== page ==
Doc is a 1 year old, male neutered, Beagle Mix that presented to CARE Animal ER for lethargy, decreased appetite, vomiting and difficulty breathing. Doc was presented by his foster mom (he was a rescue dog), but he was at someone else's house over the weekend and had gotten into the garbage. Doc is also heartworm positive and had been treated for heartworm over the past week. On physical examination, Doc was depressed, dehydrated, painful on mid-abdominal palpation and he was tachypneic (breathing rapidly). Radiographs performed revealed enlargement of his heart, specifically his right ventricle, dilation of the main pulmonary artery, and tortuous pulmonary vessels. These signs are all consistent with heartworm disease. There was also mild pleural effusion, or fluid around the lungs, and a mixed lung pattern with increased opacity over his caudodorsal lung fields. Bloodwork showed an elevated white cell count as well as mild elevation of a liver enzyme. Doc was hospitalized and started on IV fluids, broad spectrum antibiotics (in case of pneumonia), as well as nebulization treatments. Doc remained hospitalized for the next 7 days. Initially there was little improvement with respect to his breathing. An ultrasound was performed of Doc's heart and revealed a large worm burden within the right side. When there was no response to antibiotics, he was started on prednisone (a steroid) to help with inflammation secondary to his heartworm disease, which was likely causing his issues breathing. Within the next few days, he started to respond and was discharged from the hospital on prednisone and doxycycline.
Heartworm disease is caused by a parasite that lives in the arteries of lungs and right side of the heart in dogs, cat, and other mammals. It eventually can lead to heart failure if left untreated. This parasite is transmitted via mosquitoes. A mosquito first takes a blood meal from an infected animal (already carrying heartworm) and then bites another uninfected animal, let's say a dog. The larvae enter through the bite wound and then mature into an adult worm, traveling to the lungs and heart causing infection in the dog. The worms can live up to 7 years, all the while doing damage to those arteries.
In dogs, signs of heartworm disease can be nonexistent to a mild cough, lethargy, decreased appetite, weight loss or fatigue after exercise. In cats, signs can vary from vomiting, gagging, lethargy, weight loss, difficulty breathing or a rapid respiratory rate. Unlike dogs, cats usually have a smaller worm burden but the presence of just 1 or 2 worms can lead to these signs as well as death.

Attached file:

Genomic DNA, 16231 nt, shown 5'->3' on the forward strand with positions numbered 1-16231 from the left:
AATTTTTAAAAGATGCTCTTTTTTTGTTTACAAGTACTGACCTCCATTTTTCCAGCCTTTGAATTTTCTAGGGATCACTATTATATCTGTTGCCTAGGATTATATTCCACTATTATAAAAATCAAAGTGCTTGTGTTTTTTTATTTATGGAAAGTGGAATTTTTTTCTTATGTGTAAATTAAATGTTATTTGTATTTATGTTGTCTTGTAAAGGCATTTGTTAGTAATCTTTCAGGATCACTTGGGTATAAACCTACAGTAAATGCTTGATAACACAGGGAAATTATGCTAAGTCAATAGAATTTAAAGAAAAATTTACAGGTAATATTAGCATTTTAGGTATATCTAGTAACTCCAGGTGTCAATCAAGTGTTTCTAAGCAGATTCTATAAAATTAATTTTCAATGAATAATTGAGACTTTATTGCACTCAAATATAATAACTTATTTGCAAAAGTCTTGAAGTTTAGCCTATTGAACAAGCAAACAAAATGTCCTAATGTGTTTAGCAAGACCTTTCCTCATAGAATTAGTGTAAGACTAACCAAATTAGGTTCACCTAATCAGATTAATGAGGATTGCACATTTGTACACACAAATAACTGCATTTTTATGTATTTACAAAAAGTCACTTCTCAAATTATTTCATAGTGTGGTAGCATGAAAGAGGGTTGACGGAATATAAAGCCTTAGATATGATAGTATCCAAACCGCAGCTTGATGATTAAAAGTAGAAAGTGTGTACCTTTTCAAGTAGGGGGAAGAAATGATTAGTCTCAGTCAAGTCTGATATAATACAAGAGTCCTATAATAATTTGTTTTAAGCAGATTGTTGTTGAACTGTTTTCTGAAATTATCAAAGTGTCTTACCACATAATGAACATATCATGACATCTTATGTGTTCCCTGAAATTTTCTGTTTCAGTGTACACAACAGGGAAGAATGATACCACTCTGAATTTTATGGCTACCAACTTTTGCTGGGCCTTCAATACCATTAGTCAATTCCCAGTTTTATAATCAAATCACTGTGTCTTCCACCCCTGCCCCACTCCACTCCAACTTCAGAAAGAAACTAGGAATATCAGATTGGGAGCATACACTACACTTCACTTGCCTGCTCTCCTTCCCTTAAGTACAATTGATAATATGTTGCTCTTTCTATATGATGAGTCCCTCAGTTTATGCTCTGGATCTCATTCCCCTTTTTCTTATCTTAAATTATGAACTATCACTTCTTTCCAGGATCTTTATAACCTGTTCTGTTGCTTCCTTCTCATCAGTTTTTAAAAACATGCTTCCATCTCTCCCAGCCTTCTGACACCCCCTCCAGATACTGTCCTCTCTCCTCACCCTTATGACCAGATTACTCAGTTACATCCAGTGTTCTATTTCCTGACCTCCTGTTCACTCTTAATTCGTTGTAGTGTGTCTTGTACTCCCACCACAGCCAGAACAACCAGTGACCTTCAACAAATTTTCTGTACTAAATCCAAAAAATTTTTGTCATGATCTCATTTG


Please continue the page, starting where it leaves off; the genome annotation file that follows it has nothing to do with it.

Diagnosis of heartworm disease is done through a blood test. This test is recommended yearly and is done through your veterinarian. It takes approximately 7 months after infection to have a positive test result because that is how long it takes for the larvae to turn into mature adults. This is why we do not test young puppies or kittens, at least not until they are 6-7 months old.
The best treatment for heartworm disease is prevention. Heartworm disease is preventable! There are numerous products on the market from monthly tablets or topical medications to a six month injection available to dogs. The preventative medication interrupts the development of the heartworm before the adult worms reach the lungs and cause disease. We recommend dogs and cats be on heartworm prevention year round.
If your dog does become infected with heartworm disease, there is a treatment. It consists of a series of injections that kill the adult worms. It does not come without risks or potential complications and it can be costly. Treatment can cost more than 15x that of a year's worth of heartworm prevention.* Unfortunately for cats, there is no treatment for heartworm once infected.
Doc did have heartworm disease and did go through a series of injections for his disease. He also had complications following his injections. As stated earlier, the worms cause damage to the lungs and heart as they continue to grow longer and longer. It is not uncommon for a dog to have more than 30 worms present and they can grow to be 12 inches or longer.* The treatment that is given to dogs causes these worms to die. As the worms die, they decompose and fragments can lodge in the vessels blocking blood flow and causing a clot or a thromboembolism to form. Steroids can sometimes help with the signs of thromboembolism or with inflammation, as in the case of Doc.
Since discharge, Doc is doing great. He has been adopted out to a wonderful family and we will plan to recheck his heartworm status six months post treatment.
Heartworm disease affects dogs and cats of any age, size or breed. It is prevalent in all 50 states. And it has been estimated that a million dogs in the U.S. have heartworm disease today. This number seems to be increasing. It may be weather related as mosquitoes are blown further distances or as infected animals are relocated to previously uninfected areas. Whatever the reason, this disease is preventable so please inquire with your veterinarian and get your pets protected.